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I have some UI elements that do some UI-specific work in code behind then update a binding in the data context.

WPF Elements:

    <TextBox Grid.Row="1"
             Text="{Binding PartNumber, UpdateSourceTrigger=Explicit}"
             Name="ui_partNumber"
             FontSize="35"
             VerticalContentAlignment="Center" />
    <Button Grid.Column="1"
            Grid.Row="1"
            Content="OK"
            Click="PartOKClick"
            FontSize="20"
            Width="150" />

Code behind:

/// <summary>
/// Handle updating the view model with the part number
/// </summary>
/// <param name="sender"></param>
/// <param name="e"></param>
private void PartOKClick(object sender, RoutedEventArgs e) {

  //Get the textbox's binding expression
  BindingExpression be = ui_partNumber.GetBindingExpression(TextBox.TextProperty);

  if (Condition) {
    //Update part number binding
    be.UpdateSource();

    //Animate to next state
    InAnimate(ui_partGrid.Name);
    OutAnimate(ui_whichPartNumber.Name);
  }
  else {
    //Discard the text in the textbox 
    be.UpdateTarget();

    //Animate to notification state
    InAnimate(ui_invalidLocation.Name);
  }
}

The property in my ViewModel looks like:

public string PartNumber{
    get { return _partNumber; }
    set { _partNumber = value; OnPropertyChanged("PartNumber"); }
}

I'm using explicit binding and only updating the source if things check out, otherwise I'm just reverting to the original binding.

The question is, is this the best way to work with the binding explicitly? If I'm getting the BindingExpression of 100 elements of varying types, do I need to do it by hand each time? Would I be able to do it in a more reusable way?

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3 Answers 3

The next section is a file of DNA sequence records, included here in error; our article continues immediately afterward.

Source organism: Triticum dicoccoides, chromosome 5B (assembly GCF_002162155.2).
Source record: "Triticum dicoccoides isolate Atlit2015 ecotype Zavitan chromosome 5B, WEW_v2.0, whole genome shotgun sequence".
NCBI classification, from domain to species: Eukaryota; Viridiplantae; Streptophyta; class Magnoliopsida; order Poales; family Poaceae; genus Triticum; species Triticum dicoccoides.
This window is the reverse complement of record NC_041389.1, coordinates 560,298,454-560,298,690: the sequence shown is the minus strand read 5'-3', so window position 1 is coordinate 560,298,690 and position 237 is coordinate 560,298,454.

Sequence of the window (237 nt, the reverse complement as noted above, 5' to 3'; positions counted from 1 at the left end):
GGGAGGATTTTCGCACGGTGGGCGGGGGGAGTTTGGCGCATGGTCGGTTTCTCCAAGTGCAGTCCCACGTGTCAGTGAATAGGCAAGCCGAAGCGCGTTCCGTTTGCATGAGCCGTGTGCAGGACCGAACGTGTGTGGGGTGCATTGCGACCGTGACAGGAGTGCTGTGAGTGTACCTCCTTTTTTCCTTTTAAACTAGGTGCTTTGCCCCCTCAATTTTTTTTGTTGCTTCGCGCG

If I understand correctly, you are willing to check the value entered in the TextBox and update the binding only if it is valid, right?

Well luckily, WPF has a built-in error handling process which is way cleaner that what you did there. You should read something about IDataErrorInfo

This article is pretty clear about how to use it

As an example in your case, you'd have something like this:

WPF Elements:

<TextBox Grid.Row="1"
         Text="{Binding PartNumber, ValidatesOnDataErrors=True}"
         Name="ui_partNumber"
         FontSize="35"
         VerticalContentAlignment="Center" />
<Button Grid.Column="1"
        Grid.Row="1"
        Content="OK"
        Click="PartOKClick"
        FontSize="20"
        Width="150" />

In your ViewModel, you should have this:

public string this[string columnName]
        {
            get
            {
                if (string.Equals(columnName, "PartNumber", StringComparison.OrdinalIgnoreCase) || columnName == string.Empty)
                {
                    // Here, IDataErrorInfo is checking the property "PartNumber" bound to your TextBox
                    if (this.IsPartNumberValid(ui_partNumber.Text))
                    {